In response to the current crisis with Lofa County and the latest Supreme Court judgment, Cllr. Wureh indicated that they agree with the Supreme Court ruling because it supersedes all other laws, regulations, and policies.

She stated that what is happening on the ground has no bearing on the Supreme Court’s decision, emphasizing that the Supreme Court’s decision is final.

“The Supreme Court has ruled that there is a vacancy in the county and that the Unity Party may field a candidate,” she said.

Cllr. Allison, on her part, stated that if the information about political parties allegedly forming militants is genuine, it is a blatant violation of the law, particularly Liberia’s organic law.

Cllr. Allison stated that any party or organization that will organize and equip any group or persons with the express aim of dispelling violence in order to attain a political objective or interest is in wrong, according to the Liberian Constitution.

She stated that the NEC should use its authority to deregister that particular party, and that if the party is already registered and exhibits such behavior by bringing people together for the purpose of undermining Liberia’s democratic process, that person or party should not be granted registration or should have their registration revoked.

“The rule of law is the foundation of this Republic. Nobody should come in and claim they want to do strong-man politics in order to keep their authority. That’s not how you earn power. That is why we have democracy; we elect our leaders through elections. If someone wants power and believes the only way to get it is through force, by recruiting militants and equipping and training them to conduct crimes during electoral processes, that is completely unacceptable and goes against the Constitution, as well as election laws and regulations. I believe the NEC should weigh in on this because it is their mandate, and everything we say here reflects the NEC’s viewpoint. No political party or organization can rise to that level. That suggests you intend to sabotage the democratic process and jeopardize the Republic’s existence, which you can’t do,” she said.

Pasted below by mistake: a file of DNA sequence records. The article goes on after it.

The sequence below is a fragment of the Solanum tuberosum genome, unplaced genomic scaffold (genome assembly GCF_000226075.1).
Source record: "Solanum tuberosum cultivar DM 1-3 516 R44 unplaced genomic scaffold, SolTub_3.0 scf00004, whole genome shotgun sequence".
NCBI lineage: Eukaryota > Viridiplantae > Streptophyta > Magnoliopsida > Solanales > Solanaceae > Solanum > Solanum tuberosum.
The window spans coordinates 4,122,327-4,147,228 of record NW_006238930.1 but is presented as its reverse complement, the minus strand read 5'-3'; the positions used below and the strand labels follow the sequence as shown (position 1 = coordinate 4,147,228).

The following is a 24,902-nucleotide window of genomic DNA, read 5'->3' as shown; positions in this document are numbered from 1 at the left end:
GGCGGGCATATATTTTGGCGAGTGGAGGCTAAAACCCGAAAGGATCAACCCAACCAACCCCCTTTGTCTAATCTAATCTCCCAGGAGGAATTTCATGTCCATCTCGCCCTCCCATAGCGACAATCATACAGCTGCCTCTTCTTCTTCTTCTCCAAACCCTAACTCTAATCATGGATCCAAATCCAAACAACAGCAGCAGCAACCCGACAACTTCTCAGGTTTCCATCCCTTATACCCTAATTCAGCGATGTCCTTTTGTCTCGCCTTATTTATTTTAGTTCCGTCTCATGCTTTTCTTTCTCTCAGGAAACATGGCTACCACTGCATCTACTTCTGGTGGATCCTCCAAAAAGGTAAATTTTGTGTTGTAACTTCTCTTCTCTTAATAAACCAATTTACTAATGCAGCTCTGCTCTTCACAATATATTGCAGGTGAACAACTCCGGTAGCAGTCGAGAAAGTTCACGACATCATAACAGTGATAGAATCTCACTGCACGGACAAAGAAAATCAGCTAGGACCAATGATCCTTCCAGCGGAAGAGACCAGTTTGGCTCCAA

Cllr. Allison commented on the situation in Lofa County, saying that everyone has the right to representation, and that if a county representative or senator dies, a by-election can be held. As a result, Lofa County cannot stay unrepresented since its elected senator was rejected.

“As a result, I applaud the Supreme Court’s decision to enable the Unity Party to field another candidate in place of Brownie Samukai. I don’t see any issue for voter fatigue now that the Supreme Court has ruled and given UP the green light to choose their candidate, Cllr. Allison asserts. Before, they expected not to turn out if they had deprived their only candidate from participating, but I think the Supreme Court has put water on the fire, so right now people will be interested in turning out to vote,” she assumes.